Concept and Ideology
Islamic Banking: Some Conceptual Issues
What is Islamic Banking
Islamic banking has been defined in a number of ways. The definition of Islamic bank, as approved by the General Secretariat of the OIC, is stated in the following manner. "An Islamic bank is a financial institution whose status, rules and procedures expressly state its commitment to the principle of Islamic Shariah and to the banning of the receipt and payment of interest on any of its operations"(Ali & Sarkar 1995, pp.20-25). Shawki Ismail Shehta viewing the concept from the perspective of an Islamic economy and the prospective role to be played by an Islamic bank therein opines: "It is, therefore, natural and, indeed, imperative for an Islamic bank to incorporate in its functions and practices commercial investment and social activities, as an institution designed to promote the civilized mission of an Islamic economy" (Ibid). Ziauddin Ahmed says, "Islamic banking is essentially a normative concept and could be defined as conduct of banking in consonance with the ethos of the value system of Islam" (Ibid).

It appears from the above definitions that Islamic banking is a system of financial intermediation that avoids receipt and payment of interest in its transactions and conducts its operations in a way that it helps achieve the objectives of an Islamic economy. Alternatively, this is a banking system whose operation is based on Islamic principles of transactions of which profit and loss sharing (PLS) is a major feature, ensuring justice and equity in the economy. That is why Islamic banks are often known as PLS-banks.
RIBA and its basic features
The word used by the Quran concerning 'interest' is Riba. The literal meanings of Riba are money increase, increase of anything or increment of anything from its original amount (Maududi 1979, p.84). However, all increases are not considered as Riba in Islam. Money may increase in business activities as well. This increase is not at all considered as Riba. The increase, instead of being prohibited (Haram), is approved (Halal) in Islam. Islam prohibits only those increases that are charged on the loan with a prefixed rate.

Muslim scholars equate interest with Riba. In the Shariah, Riba technically refers to the premium that must be paid by the borrower to the lender along with the principal amount as a condition for the loan or for an extension in its maturity (Chapra 1985, p.64). In other words, Riba is the predetermined return on the use of money. In the past there has been dispute about whether Riba refers to interest or usury, but there is now consensus among Muslim scholars that the term covers all forms of interest and not only "excessive" interest (Khan 1985, p.52).

In the era of Ignorance (Jahiliah) moneylenders in Arabia charged a prefixed extra amount on their money lent out. Some of them lent goods or crops and took back prefixed extra amount on and above the principal amount. In those days the extra amount charged on the principal amount of money or goods was also termed as Riba. The term Riba in the Quran has been used in the same sense.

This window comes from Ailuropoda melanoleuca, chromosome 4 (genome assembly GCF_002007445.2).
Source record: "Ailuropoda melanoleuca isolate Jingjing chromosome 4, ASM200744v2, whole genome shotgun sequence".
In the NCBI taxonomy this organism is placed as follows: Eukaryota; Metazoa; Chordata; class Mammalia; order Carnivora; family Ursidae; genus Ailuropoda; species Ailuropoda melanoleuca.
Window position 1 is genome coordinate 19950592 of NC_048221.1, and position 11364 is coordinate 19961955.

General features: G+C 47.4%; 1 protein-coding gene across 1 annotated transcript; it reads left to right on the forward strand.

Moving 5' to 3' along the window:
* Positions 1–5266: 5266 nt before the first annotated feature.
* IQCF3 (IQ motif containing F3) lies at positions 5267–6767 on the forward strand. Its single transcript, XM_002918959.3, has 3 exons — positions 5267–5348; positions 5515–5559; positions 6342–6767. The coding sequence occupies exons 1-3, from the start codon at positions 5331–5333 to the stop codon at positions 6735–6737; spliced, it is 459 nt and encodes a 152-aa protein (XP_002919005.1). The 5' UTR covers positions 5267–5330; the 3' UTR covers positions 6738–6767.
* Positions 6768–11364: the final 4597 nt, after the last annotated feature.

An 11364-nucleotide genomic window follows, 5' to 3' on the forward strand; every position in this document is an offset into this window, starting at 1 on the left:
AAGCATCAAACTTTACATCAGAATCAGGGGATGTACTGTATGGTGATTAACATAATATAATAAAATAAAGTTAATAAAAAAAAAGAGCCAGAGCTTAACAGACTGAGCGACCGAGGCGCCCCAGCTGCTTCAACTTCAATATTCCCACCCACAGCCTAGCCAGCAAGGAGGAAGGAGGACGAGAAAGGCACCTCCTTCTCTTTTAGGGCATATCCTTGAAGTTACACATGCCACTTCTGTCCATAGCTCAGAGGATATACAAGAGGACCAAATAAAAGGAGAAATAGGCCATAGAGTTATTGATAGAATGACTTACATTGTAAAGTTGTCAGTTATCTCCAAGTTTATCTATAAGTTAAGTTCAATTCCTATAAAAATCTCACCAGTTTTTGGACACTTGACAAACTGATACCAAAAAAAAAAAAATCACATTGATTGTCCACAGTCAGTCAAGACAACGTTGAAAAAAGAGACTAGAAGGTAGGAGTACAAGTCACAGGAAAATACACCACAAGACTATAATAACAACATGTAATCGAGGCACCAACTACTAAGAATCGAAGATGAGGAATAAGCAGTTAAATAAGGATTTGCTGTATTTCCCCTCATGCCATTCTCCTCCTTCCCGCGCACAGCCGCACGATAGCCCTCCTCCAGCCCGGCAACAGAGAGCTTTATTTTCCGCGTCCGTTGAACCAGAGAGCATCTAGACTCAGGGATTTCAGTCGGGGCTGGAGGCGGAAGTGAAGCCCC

Imam al Rajhi describes, "During the era of Jahiliah people invested their money and charged Riba on a monthly basis, though the invested amount remained unchanged. Money so invested was called back at the time of repayment. In case of the borrower being unable to pay back, the lender extended the period of repayment enhancing the amount to be paid on and above the principal amount." Abu Bakr al Jasas writes, "During the period of Ignorance the lender and borrower came to an agreement that the borrower would pay back within a specified period the principal amount along with the agreed upon excess." Ibne Hajar Askalani says, "Excess goods or money charged on and above principal amount is Riba."

Thus, any prefixed extra amount charged on a specific amount of money or goods lent out is called Riba.

The most important characteristic of Riba is that it is the positive and definite result of money when changed. In other words, when money begets money, without being exchanged for goods or services, it is called Riba. Its basic characteristics are:
  • It must be related to loan;

  • A prefixed amount of money to be paid when due;

  • A time is fixed for the repayment; and

  • All these elements for repayment are taken as conditions for loan.

RIBA and Profit
There are persons who try to equate Riba with profit. In effect, they are fundamentally different from each other as can be seen from the following:

Riba Profit
1. When money is "charged", its imposed positive and define result is Riba 1. When money is used in trading (for e.g.) its uncertain result is profit.
2. By definition, Riba is the premium paid by the borrower to the lender along with principal amount as a condition for the loan. 2. By definition, profit is the difference between the value of production and the cost of production.
3. Riba is prefixed, and hence there is no uncertainty on the part of either the givers or the takers of loans. 3. Profit is post-determined, and hence its amount is not known until the activity is done.